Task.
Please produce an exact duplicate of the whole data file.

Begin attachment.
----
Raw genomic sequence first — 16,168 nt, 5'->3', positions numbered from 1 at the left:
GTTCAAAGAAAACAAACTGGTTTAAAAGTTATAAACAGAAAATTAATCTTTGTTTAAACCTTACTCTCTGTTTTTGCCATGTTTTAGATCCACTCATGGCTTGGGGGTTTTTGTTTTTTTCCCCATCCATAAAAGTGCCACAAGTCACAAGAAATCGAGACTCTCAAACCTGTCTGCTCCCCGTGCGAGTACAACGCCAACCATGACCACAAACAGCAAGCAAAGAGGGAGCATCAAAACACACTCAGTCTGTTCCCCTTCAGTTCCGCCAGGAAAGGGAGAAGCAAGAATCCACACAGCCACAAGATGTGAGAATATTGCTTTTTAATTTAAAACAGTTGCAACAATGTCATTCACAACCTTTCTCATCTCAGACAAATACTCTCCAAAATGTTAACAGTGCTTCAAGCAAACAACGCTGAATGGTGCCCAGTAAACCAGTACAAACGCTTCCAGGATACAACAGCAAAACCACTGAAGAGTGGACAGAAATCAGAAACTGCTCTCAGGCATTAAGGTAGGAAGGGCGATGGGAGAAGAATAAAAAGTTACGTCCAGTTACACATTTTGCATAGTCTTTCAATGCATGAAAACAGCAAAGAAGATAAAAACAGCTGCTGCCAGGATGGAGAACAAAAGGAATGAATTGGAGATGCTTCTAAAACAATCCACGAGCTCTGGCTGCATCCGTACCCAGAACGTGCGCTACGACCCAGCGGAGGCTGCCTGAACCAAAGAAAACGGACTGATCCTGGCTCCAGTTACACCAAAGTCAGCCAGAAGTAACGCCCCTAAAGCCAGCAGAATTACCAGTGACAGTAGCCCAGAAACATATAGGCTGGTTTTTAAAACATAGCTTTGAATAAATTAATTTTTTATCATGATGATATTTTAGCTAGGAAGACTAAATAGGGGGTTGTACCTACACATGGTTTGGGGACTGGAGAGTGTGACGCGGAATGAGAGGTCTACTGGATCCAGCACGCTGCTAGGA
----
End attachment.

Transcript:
Raw genomic sequence first — 16,168 nt, 5'->3', positions numbered from 1 at the left:
GTTCAAAGAAAACAAACTGGTTTAAAAGTTATAAACAGAAAATTAATCTTTGTTTAAACCTTACTCTCTGTTTTTGCCATGTTTTAGATCCACTCATGGCTTGGGGGTTTTTGTTTTTTTCCCCATCCATAAAAGTGCCACAAGTCACAAGAAATCGAGACTCTCAAACCTGTCTGCTCCCCGTGCGAGTACAACGCCAACCATGACCACAAACAGCAAGCAAAGAGGGAGCATCAAAACACACTCAGTCTGTTCCCCTTCAGTTCCGCCAGGAAAGGGAGAAGCAAGAATCCACACAGCCACAAGATGTGAGAATATTGCTTTTTAATTTAAAACAGTTGCAACAATGTCATTCACAACCTTTCTCATCTCAGACAAATACTCTCCAAAATGTTAACAGTGCTTCAAGCAAACAACGCTGAATGGTGCCCAGTAAACCAGTACAAACGCTTCCAGGATACAACAGCAAAACCACTGAAGAGTGGACAGAAATCAGAAACTGCTCTCAGGCATTAAGGTAGGAAGGGCGATGGGAGAAGAATAAAAAGTTACGTCCAGTTACACATTTTGCATAGTCTTTCAATGCATGAAAACAGCAAAGAAGATAAAAACAGCTGCTGCCAGGATGGAGAACAAAAGGAATGAATTGGAGATGCTTCTAAAACAATCCACGAGCTCTGGCTGCATCCGTACCCAGAACGTGCGCTACGACCCAGCGGAGGCTGCCTGAACCAAAGAAAACGGACTGATCCTGGCTCCAGTTACACCAAAGTCAGCCAGAAGTAACGCCCCTAAAGCCAGCAGAATTACCAGTGACAGTAGCCCAGAAACATATAGGCTGGTTTTTAAAACATAGCTTTGAATAAATTAATTTTTTATCATGATGATATTTTAGCTAGGAAGACTAAATAGGGGGTTGTACCTACACATGGTTTGGGGACTGGAGAGTGTGACGCGGAATGAGAGGTCTACTGGATCCAGCACGCTGCTAGGA